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Biography 25.2 (2002) 406-409

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Joycelyn Moody. Sentimental Confessions: Spiritual Narratives of Nineteenth-Century African American Women. Athens: U of Georgia P, 2001. 208 pp. ISBN 0-8203-2236-9, $40.00.

In his Foreword to The Schomburg Library of Nineteenth-Century Black Women Writers (1988), Henry Louis Gates, Jr., wrote that "Until now it has been extraordinarily difficult to establish the formal connections between early black women's writing and that of the present, precisely because our knowledge of their work has been broken and sporadic" (1988, xi; 1991, xvii). Gates also observed that without the republication of these women's writings, "a significant segment of the black tradition" would have "remain[ed] silent" (xxii). That the publication of the thirty-volume collection (1988) and the ten-volume supplement (1991) of nineteenth century Black women's writings has indeed made these women's voices audible is evidenced by a steady flow of studies based upon this collection. Joycelyn J. Moody's Sentimental Confessions: Spiritual Narratives of Nineteenth-Century African American Women is not only one further gesture establishing connections between some of these early black women writers, but also her attempt to "reshape our understanding of nineteenth-century U.S. literature" by insisting that we read the autobiographical writings of selected women "as spiritual texts" in order to appreciate their "full complexity" (ix, xi).

Writing against what she perceives to be recent critics' "dis-ease" with the spiritual dimensions of these texts, Moody has elected to emphasize the "theological significance" of these womanist writings. Citing, among others, Joanne Braxton's Black Women Writing Autobiography: A Tradition within a Tradition (1989), Frances Smith Foster's Written by Herself: Literary Production by African American Women, 1746-1892 (1993), and Carla Peterson's "Doers of the Word": African-American Speakers and Writers in the North (1830-1880) [1995], Moody situates Sentimental Confessions between what she terms "womanist theo-ethicists and literary historians" (xiv) to confront and deconstruct "the stereotype of the black church woman" (167). The [End Page 406] theo-ethicist, Moody explains, "essentializes black women as moralists, while the literary historian revises black women's literary history" (166). One of Moody's aims is to counter what she perceives as the failure of black feminist critics to address the "intricacies of spirituality and sexuality" of the black church woman (166). Toward this aim, Moody uses texts ranging from 1830 to 1879 as she delineates a feminist reading within a theological frame that allows her to read these texts within and beyond traditional notions of religion and spirituality. While acknowledging a nineteenth-century black female autobiographical tradition, Moody recognizes that this tradition—likeThe Schomburg Library of Nineteenth-Century Black Women Writers, which includes Phillis Wheatley's Poems on Various Subjects, Religious and Moral (1773)—has an eighteenth-century precedent in the "Petition of an African Slave [Belinda], to the Legislature of Massachusetts" (1783). To frame and advance her argument, Moody finds in Belinda's "Petition"—though not written by herself—a discourse that "assumes and seeks to bring about an emotional and moral alliance between reader and text" (9).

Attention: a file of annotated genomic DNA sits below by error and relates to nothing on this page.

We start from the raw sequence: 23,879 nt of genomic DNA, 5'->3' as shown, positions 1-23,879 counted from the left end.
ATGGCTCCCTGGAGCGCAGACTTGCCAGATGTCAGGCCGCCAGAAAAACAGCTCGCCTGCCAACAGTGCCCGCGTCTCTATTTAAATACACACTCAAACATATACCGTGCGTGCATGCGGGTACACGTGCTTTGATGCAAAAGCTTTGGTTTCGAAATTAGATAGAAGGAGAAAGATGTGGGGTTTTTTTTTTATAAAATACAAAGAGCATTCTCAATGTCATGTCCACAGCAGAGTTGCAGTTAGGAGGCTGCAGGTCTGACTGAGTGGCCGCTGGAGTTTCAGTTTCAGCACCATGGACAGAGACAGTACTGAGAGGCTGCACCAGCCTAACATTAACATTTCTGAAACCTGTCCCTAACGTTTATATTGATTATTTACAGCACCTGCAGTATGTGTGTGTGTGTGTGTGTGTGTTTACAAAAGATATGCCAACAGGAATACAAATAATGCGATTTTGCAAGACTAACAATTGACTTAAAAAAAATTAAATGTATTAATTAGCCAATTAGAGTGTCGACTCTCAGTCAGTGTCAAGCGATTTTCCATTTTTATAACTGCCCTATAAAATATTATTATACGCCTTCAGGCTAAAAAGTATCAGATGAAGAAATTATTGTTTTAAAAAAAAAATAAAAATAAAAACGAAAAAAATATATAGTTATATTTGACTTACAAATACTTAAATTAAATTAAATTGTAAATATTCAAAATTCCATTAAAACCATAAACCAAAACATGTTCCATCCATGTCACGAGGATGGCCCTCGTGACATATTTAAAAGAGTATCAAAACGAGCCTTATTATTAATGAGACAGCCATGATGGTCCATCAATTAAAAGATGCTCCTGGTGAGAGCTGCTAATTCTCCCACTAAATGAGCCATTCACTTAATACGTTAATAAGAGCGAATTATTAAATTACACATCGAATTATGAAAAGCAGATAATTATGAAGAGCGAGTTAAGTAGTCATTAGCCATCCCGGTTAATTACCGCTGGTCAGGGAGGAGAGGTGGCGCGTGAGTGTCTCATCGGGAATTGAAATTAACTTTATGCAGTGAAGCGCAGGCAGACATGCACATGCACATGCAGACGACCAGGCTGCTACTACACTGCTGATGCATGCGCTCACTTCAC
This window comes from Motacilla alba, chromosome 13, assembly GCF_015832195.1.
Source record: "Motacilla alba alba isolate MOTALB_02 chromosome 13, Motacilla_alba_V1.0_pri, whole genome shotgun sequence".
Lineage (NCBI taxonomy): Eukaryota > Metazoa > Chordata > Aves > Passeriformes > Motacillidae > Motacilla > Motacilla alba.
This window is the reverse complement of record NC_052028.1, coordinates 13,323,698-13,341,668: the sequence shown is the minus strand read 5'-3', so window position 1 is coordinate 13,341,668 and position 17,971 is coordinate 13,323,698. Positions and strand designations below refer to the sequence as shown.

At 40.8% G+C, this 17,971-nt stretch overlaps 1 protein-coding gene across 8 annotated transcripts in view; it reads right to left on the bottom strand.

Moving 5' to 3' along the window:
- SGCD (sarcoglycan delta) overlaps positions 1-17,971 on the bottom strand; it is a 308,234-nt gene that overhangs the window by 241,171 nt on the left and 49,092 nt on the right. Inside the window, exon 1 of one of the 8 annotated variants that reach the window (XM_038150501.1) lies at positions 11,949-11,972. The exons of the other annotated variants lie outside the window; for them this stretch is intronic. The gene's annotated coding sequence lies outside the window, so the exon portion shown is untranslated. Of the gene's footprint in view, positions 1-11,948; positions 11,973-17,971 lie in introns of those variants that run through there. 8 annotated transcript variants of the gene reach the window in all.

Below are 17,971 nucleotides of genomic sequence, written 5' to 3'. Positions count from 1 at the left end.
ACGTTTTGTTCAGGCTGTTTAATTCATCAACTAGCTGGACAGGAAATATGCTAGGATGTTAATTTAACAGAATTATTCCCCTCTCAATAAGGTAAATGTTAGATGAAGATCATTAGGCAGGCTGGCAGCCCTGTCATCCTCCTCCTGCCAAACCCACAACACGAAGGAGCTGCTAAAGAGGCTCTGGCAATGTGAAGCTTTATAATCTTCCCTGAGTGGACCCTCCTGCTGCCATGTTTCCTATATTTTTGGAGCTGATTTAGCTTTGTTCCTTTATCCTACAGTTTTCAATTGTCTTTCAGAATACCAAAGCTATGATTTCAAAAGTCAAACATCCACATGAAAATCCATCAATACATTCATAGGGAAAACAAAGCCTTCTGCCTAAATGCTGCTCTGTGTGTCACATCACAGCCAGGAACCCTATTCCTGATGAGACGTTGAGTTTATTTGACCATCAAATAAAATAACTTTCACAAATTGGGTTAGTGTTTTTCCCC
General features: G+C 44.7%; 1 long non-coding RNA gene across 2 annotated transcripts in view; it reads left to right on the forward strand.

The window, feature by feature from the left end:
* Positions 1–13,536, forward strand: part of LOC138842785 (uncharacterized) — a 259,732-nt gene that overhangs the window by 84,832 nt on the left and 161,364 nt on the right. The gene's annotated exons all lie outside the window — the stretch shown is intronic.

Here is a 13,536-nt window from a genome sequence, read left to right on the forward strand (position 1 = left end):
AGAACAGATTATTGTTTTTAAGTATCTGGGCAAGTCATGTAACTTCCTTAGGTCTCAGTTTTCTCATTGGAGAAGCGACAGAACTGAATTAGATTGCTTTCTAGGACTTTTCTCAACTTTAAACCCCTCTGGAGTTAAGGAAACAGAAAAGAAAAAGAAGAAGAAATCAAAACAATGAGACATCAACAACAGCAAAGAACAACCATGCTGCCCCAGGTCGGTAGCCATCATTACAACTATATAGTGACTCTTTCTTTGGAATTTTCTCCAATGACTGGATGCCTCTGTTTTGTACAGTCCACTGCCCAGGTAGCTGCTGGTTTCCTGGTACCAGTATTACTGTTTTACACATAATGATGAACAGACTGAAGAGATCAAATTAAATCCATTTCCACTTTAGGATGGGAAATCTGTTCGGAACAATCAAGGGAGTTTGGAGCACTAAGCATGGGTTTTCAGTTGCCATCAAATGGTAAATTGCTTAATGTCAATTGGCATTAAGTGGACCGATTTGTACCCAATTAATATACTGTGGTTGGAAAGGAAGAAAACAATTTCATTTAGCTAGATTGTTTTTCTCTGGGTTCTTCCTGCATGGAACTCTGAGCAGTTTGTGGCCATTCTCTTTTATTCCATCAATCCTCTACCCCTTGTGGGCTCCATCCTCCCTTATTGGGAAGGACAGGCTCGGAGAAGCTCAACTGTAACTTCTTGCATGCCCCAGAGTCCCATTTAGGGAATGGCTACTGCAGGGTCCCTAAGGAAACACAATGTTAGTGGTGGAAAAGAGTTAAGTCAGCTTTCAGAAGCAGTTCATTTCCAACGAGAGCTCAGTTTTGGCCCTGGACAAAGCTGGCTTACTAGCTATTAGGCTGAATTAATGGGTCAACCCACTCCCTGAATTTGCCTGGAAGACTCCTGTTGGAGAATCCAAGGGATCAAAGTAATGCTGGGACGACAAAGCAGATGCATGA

This kind of discourse forms the basis of Moody's analysis of the seven women's writings she examines in Sentimental Confessions. Beginning with Maria Stewart's Productions of Mrs. Maria W. Stewart (1835) and her Meditations from the Pen of Mrs. Maria W. Stewart (1879), a revision of the former text, and continuing with Jarena Lee's The Religious Experiences of Mrs. Jarena Lee (1836, 1849), Zilpha Elaw's Memoirs of the Life, Religious Experience, Ministerial Travels, and Labors of Mrs. Zilpha Elaw, An American Female of Colour (1846), Mary Prince's The History of Mary Prince, A West Indian Slave, Related by Herself, Nancy Prince's A Narrative of the Life and Travels of Mrs. Nancy Prince, Written by Herself (1853), The Story of Mattie J. Jackson (1866), and Julia Foote's A Brand Plucked from the Fire (1879), Moody locates these writings within the jeremiad tradition of "moral suasion, deep feeling, and a shared sense of social...


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